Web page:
The Hills of Tuscany-“Funghi” by Ferenc Mate

January3

I have two last excerpts from Ferenc Mate’s accounting of the planting of their roots in rural Tuscany.  I have to be careful not to read this when I am hungry or I will start salivating and building fires to grill my mushrooms over.  Even though I am a happy forager-loving the wild flowers and blueberries around our summer home, I have bever pursued the study of safe mushroom harvesting.  Belair Forest which surrounds our property, is regionally famous for their wild mushrooms and as a result of reading this, I intend to become an expert this coming fall.

 The first funghi-feast at their house I will never forget.  Piccardi casually invited us to taste the year’s first finds.  It was a Saturday night and we went through the graying light, up the hill to their house and looked down on our valley, taking some Vino Nobile and some PinotGrigio from Orvieto.  We had no idea what we would be eating.

The table was set for seven, for their children too were there: feisty Francesca, gentle Angela, and the resolute Allessandro.  We chatted about their schooling, about the coming fall, the nearing vendemmia, because the grapes might be ready early this year with all the heat.  Then the season’s first funghi appeared, chopped fine, cooked down to a sauce and spread on round crostini.  It was heaven.  The pungent, fragrant porcini flavors exploded in our mouths-bittersweet, moody-and the flavors came even more alive with the Vino Nobile from the Avignonesi vineyards.

Having finished the appetizer, I asked if we should open the Pinot Grigio for the next course, but Anna Maria said coyly, “No, there’s a bit more funghi.”  That night at the Piccardisfunghi rained like manna from heaven.  After the crostini came tagliatelle con funghi, not with one but two kinds, the first made from tomatoes, the second with porcini only, cooked with sliced garlic, parsley and salt in oil about twenty minutes, then at the end splashed with wine and simmered for a while.  Then came a zuppa di funghi, a think soup of sliced mushrooms, deep, peppery, calling for more wine.  After that we were convinced that we had reached the end, leaned back to relax, thanked Anna Maria for a stupendous dinner, when we noticed that Piccardi had been absent for a while.  We asked if all was well, and just as Francesca was about to reply, in burst her dad, aproned, grinning, carrying in his arms an enormous plate of grilled porcini.  Their fragrance wafted across the room and eddied all around us, and their taste made for the world’s best grilled steak taste dull.  We ate.  Savoring each bite as if it were our last.  The room fell silent as a tomb.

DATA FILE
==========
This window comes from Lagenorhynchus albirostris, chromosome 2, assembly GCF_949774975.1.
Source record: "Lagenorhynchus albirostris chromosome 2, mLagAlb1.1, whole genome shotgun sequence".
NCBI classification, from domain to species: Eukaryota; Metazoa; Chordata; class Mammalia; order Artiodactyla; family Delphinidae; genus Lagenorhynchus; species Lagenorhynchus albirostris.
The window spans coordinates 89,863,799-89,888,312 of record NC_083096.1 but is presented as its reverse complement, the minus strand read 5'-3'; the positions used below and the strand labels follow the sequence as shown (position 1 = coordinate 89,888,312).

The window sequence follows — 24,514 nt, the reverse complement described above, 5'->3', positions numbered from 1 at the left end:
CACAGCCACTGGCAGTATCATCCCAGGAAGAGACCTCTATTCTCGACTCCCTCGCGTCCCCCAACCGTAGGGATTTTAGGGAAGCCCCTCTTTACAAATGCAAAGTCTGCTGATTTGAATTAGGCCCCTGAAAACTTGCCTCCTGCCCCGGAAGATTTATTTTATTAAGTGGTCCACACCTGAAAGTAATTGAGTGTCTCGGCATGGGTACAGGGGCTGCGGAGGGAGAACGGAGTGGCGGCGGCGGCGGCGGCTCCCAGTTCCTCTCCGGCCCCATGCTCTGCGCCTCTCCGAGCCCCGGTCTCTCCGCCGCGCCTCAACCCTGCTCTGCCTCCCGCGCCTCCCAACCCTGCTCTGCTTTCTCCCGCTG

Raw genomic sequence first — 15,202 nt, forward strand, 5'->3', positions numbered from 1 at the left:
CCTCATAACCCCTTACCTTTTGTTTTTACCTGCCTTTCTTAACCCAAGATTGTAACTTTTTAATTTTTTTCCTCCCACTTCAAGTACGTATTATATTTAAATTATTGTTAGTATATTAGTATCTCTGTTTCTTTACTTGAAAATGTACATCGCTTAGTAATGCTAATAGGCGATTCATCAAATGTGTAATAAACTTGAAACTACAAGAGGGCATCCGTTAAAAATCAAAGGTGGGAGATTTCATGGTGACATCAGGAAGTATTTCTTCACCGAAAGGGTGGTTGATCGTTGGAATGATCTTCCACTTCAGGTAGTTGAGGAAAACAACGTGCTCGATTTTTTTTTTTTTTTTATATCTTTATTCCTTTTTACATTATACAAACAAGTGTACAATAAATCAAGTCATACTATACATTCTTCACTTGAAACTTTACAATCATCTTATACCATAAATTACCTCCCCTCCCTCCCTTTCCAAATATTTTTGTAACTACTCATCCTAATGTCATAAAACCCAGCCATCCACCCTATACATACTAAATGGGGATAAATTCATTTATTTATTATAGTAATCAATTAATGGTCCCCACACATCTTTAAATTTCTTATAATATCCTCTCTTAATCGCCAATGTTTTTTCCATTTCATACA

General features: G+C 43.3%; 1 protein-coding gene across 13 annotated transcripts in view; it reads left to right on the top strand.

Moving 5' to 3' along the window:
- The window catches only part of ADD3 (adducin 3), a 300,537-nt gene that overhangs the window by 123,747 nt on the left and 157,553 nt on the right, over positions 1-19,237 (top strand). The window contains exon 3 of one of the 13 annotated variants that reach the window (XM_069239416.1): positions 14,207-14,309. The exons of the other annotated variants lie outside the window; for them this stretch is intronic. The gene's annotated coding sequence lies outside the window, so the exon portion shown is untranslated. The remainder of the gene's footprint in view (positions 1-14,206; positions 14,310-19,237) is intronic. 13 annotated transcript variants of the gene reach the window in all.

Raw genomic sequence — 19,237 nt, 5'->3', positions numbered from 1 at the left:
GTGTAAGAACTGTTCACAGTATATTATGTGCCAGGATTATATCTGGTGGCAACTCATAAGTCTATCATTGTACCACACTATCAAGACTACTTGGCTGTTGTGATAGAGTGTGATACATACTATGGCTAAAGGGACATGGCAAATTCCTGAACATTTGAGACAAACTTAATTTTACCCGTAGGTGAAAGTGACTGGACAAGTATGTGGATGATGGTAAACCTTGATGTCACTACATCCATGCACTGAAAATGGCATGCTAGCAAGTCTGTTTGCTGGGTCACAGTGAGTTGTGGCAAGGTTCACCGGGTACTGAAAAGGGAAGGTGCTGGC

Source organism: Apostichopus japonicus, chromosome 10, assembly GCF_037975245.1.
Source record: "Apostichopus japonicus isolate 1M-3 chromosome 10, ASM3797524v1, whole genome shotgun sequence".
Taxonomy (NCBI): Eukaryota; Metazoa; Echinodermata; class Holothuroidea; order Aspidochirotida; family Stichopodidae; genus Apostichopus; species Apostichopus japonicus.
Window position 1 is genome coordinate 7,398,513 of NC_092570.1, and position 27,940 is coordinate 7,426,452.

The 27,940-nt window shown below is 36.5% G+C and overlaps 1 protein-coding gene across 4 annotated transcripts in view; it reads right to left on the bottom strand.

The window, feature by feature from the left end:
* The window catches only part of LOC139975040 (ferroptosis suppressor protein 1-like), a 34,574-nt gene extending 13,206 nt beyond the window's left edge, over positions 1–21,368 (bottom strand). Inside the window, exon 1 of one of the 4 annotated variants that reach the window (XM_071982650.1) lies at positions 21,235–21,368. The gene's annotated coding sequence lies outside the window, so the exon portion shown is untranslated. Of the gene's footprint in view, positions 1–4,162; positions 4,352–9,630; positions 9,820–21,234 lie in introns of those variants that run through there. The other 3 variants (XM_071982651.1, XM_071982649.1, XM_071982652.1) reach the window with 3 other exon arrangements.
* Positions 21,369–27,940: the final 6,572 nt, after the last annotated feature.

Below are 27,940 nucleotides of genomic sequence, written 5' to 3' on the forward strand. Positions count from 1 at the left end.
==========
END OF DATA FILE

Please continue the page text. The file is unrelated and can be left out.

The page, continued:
That was, thank God, the end.  Except for some whipped chocolate cake with a thick sauce of berries, and a bit of vinsanto and coffee, and just a tiny bit of grappa.

I can just feel the heaviness of the rich food in their tummies, can’t you?  Next installment  from The Hills of Tuscany is of their Easter Feast.

Kath’s quote: “Nature alone is antique and the oldest art a mushroom.”-Thomas Carlyle

Love-that is all.

 

 


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